[5] In this paper, we use observations from the MLS/Aura and GOMOS/Envisat instruments to study the production of HOx due to the January 2005 SPE and the subsequent effects on ozone. These unique observational data are compared to the results of a 1-D model covering an extensive set of ion chemical reactions, including those leading to HOx production during SPEs. We will show that there is a good agreement between the observations and the model results in the mesosphere, providing first direct confirmation of the theories of HOx production by ion chemistry. We will demonstrate how the PHOx/Q parameter, which gives the number of odd hydrogen species produced per each SPE-created ion pair, can lead to an underestimation of HOx production and ozone depletion during sunrise/sunset hours in the mesosphere.

2. Modeling

[6] The Sodankylä Ion and Neutral Chemistry model, also known as SIC, was originally a pure ion chemistry model developed for studies of the D-region ionosphere [Turunen et al., 1996]. The current 1-D version, however, includes also neutral chemistry of HOx, NOx, and Ox species making it a suitable tool for studies of ionosphere-atmosphere interaction in the mesosphere and upper stratosphere. A more detailed description of the model is given by Verronen et al. [2005] and Verronen [2006, chap. 4].

[7] Taking solar flux and background neutral atmosphere from the SOLAR2000 and MSISE-90 models, respectively, the SIC model was initialized for January conditions at 70°N, 0°E. The model was then run from Jan 15, 0000 UT until Jan 22, 2400 UT twice: first including solar radiation and galactic cosmic rays as ionization sources, and the second time including also ionization due to proton precipitation. From here on we identify these two as CTR and SPE runs, respectively. For the calculation of the ionization rates due to solar protons, we used the proton flux data from the GOES-11 satellite's particle detectors. The calculation method is described in detail by Verronen et al. [2005].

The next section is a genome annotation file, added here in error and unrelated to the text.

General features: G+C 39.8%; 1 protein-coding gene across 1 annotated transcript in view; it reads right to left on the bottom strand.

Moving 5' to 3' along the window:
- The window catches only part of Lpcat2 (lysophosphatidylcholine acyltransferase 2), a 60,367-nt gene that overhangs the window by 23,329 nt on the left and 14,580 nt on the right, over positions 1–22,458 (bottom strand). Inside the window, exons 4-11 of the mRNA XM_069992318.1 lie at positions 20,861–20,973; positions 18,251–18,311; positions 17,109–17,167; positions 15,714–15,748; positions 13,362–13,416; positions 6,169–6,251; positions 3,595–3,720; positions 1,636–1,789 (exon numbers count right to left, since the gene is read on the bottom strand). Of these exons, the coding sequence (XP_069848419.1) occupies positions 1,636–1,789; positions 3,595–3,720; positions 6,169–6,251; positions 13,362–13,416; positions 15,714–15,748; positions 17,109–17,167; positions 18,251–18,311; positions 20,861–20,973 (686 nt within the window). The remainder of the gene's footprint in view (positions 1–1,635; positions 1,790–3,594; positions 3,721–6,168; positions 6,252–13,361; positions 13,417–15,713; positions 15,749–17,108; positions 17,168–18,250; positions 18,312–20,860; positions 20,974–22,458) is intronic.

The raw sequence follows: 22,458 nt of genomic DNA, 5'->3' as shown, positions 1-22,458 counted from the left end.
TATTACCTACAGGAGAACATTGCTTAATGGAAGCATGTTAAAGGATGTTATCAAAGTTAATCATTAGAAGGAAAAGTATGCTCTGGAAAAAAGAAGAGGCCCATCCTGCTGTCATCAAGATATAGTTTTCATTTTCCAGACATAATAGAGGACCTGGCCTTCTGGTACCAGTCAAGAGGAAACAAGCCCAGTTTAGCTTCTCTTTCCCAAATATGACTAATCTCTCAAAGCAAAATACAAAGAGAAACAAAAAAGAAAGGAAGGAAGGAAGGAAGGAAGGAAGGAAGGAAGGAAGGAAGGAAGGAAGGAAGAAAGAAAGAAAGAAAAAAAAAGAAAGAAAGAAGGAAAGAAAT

[8] For this study we used H2O measurements from MLS as input to the model. Selecting observations made on Jan 15 at latitudes between 65°N and 75°N, an average profile was created and then used in all modeling, including the initialization. We will discuss the effects of H2O background selection to the model results in Section 5.

3. Observations

[9] The Microwave Limb Sounder (MLS) instrument on board the Aura satellite was launched in July, 2004 [Pickett et al., 2006, and references therein]. In this work we have used the OH measurements made in January, 2005, to study the production of HOx species during the SPE that occurred at the time. MLS is the first satellite instrument that has been able to monitor the changes in HOx concentrations caused by an SPE. The instrument covers also the mesospheric altitudes, where the SPE-related production of HOx will have an impact on ozone. Version 1.51 data were selected for latitudes between 65°N and 75°N and then screened according to the MLS data quality and description document [Livesey et al., 2005]. The data above 60 km are not recommended for general use, because of problems present in many of the daytime retrievals. The next version of retrieval, currently in final test, fixes these problems. For the present study, we made comparisons of the two versions for the SPE-induced OH profiles and found no significant differences. We are therefore confident that the OH data used in this study are reliable up to 90 km altitude.